How good can it get? Analysing and improving OCR accuracy in large scale historic newspaper digitisation programs

Holley, Rose How good can it get? Analysing and improving OCR accuracy in large scale historic newspaper digitisation programs. D-Lib Magazine, 2009, vol. 15, n. 3/4. [Journal article (Unpaginated)]


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English abstract

This article details the work undertaken by the National Library of Australia Newspaper Digitisation Program on identifying and testing solutions to improve OCR accuracy in large scale newspaper digitisation programs. In 2007 and 2008 several different solutions were identified, applied and tested on digitised material now available in the Australian Newspapers Digitisation Program beta service This article gives a state of the art overview of how OCR software works on newspapers, factors that effect OCR accuracy, methods of measuring accuracy, methods of improving accuracy, and testing methods and results for specific solutions that were considered viable for large scale text digitisation projects.

Item type: Journal article (Unpaginated)
Keywords: OCR accuracy, Optical Character Recognition, Historic Newspapers, OCR text correction
Subjects: L. Information technology and library technology > LZ. None of these, but in this section.
J. Technical services in libraries, archives, museum. > JG. Digitization.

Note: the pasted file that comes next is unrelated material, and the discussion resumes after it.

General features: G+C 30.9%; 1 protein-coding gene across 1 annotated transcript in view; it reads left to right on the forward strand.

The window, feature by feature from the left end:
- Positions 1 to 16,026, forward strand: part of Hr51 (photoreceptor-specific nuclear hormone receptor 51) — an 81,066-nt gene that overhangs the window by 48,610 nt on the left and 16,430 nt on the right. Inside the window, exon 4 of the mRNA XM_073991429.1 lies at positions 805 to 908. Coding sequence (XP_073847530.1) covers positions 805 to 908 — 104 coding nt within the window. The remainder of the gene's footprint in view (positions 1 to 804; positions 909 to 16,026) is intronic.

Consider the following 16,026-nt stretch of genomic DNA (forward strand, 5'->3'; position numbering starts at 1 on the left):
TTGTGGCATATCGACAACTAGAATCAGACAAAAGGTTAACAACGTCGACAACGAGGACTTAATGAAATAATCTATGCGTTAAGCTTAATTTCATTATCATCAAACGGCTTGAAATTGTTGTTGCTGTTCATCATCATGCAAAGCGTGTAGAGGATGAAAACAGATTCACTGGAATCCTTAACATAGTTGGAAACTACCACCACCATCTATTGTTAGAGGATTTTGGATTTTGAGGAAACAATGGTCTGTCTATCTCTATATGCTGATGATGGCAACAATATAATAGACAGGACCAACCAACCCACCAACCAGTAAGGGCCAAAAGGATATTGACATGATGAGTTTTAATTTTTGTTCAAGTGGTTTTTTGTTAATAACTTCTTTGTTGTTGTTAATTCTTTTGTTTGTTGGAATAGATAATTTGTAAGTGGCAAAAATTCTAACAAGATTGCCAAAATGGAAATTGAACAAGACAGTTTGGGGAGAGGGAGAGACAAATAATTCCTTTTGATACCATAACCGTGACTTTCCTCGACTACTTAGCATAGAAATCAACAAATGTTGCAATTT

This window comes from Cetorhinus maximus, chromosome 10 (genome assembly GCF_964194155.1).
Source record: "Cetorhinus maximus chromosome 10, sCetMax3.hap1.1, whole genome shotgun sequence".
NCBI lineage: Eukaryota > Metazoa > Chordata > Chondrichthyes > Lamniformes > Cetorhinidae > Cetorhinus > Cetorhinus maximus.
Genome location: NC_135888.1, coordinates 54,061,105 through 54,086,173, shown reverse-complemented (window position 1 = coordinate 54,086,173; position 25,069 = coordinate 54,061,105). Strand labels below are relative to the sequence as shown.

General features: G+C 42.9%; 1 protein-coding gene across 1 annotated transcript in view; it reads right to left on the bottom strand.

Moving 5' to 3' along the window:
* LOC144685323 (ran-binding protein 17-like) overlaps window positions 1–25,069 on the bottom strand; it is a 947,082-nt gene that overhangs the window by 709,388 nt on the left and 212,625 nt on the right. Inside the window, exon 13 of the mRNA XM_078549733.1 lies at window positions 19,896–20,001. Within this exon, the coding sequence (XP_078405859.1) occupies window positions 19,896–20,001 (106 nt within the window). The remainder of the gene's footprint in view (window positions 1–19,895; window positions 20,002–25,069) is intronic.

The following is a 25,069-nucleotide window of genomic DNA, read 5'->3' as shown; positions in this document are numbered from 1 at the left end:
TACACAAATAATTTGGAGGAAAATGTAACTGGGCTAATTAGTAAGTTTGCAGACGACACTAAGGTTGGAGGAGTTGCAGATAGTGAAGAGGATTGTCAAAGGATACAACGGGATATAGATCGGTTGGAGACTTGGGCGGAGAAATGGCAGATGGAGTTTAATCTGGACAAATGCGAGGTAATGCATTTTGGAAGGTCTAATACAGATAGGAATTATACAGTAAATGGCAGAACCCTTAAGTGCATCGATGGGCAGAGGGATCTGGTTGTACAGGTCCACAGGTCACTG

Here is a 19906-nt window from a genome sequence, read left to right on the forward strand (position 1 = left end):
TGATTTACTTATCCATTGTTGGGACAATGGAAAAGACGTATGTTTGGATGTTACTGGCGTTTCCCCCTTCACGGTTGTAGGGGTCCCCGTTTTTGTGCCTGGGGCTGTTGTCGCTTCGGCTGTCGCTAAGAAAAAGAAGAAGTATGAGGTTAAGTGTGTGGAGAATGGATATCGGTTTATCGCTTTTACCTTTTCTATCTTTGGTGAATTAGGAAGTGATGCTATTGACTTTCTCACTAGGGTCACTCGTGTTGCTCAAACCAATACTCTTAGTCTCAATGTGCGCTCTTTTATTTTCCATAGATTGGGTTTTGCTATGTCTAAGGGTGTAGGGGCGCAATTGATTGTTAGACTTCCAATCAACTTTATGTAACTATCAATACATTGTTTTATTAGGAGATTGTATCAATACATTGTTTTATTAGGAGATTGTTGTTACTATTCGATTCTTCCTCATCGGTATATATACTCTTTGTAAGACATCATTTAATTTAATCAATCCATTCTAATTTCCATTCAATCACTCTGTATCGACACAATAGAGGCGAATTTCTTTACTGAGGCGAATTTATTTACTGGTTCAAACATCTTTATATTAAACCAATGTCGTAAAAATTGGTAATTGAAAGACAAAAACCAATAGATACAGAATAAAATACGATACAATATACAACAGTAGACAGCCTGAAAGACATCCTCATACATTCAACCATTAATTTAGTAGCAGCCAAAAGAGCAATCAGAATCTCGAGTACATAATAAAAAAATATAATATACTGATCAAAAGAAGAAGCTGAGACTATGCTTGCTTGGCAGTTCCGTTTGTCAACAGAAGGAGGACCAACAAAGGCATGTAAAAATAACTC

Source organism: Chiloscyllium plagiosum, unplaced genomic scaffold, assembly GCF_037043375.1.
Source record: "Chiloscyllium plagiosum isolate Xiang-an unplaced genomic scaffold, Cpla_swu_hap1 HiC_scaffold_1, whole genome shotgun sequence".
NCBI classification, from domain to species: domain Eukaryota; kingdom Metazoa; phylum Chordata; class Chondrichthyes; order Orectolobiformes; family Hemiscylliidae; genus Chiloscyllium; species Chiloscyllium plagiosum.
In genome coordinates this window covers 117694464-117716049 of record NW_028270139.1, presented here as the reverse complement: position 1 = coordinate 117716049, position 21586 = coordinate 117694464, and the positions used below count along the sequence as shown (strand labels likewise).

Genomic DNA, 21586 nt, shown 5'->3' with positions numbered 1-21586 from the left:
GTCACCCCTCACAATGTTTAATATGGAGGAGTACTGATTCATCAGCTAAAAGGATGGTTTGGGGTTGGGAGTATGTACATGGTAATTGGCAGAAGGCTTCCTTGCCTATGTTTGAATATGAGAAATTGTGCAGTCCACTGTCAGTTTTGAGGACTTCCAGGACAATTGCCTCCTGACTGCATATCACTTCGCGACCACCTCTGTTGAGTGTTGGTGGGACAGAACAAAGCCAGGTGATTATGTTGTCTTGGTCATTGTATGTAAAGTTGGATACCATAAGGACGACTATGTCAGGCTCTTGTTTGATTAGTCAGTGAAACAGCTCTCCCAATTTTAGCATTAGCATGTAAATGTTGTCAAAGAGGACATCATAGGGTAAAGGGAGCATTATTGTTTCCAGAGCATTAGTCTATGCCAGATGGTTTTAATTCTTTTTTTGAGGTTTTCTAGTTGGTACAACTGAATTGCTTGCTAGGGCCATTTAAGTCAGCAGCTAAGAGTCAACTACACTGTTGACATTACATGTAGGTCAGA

Depositing user: Rose Holley
Date deposited: 30 Mar 2009
Last modified: 02 Oct 2014 12:13


The Australian Periodical Publications 1840-1845 component of the Australian Cooperative Digitisation Project (ACDP): <>.

The unsuccessful projects of the 1990's are reported in detail in this article: Entlich, Richard., 2002. Where are they now? Digitising Microfilmed Newspapers. RLG Diginews, June 15, 2002, vol. 6, no 3. URL: <>.

And a response to this from the British Library is in this article: Deegan, Marilyn., 2002. Digitising Historic Newspapers: Progress and Prospects. RLG Diginews, August 15 2002, vol. 6 no 4. URL: <>.

Australian Newspapers Digitisation Program (ANDP) website: <>.

ABBYY website gives more information about ABBYY Finereader OCR software development history and how the software works: <>.

OCRopus website: <>.

ALTO (Analyzed Layout and Text Object) is a standardized XML format used for storing layout and content information of complex digital objects like newspapers. It is currently being used for newspaper digitisation projects at the US Library of Congress, the National Library of Australia, and the Bibliothèque nationale de France.

Klijn, Edwin., 2008. The current state of art in newspaper digitisation. A market perspective. D-Lib Magazine, January/February 2008, Vol. 14 No. 1/2, <doi:10.1045/january2008-klijn>, ISSN: 1082-9873.

Macquarie dictionary website: <>.

Powell, Tracy and Gordon Paynter. Going Grey? Comparing the OCR Accuracy Levels of Bitonal and Greyscale Images. D-Lib Magazine, March/April 2009, vol. 15 no 3/4. URL: <doi:10.1045/march2009-powell>.

NextScan website: <>.

Just as this article went to press, the author completed the report on public OCR text correction. See: Holley, Rose (2009) Many Hands Make Light Work: Public Collaborative Text Correction in Australian Historic Newspapers. ISBN 978-0-642-27694-0. Available at <>.

Impact website: <>.


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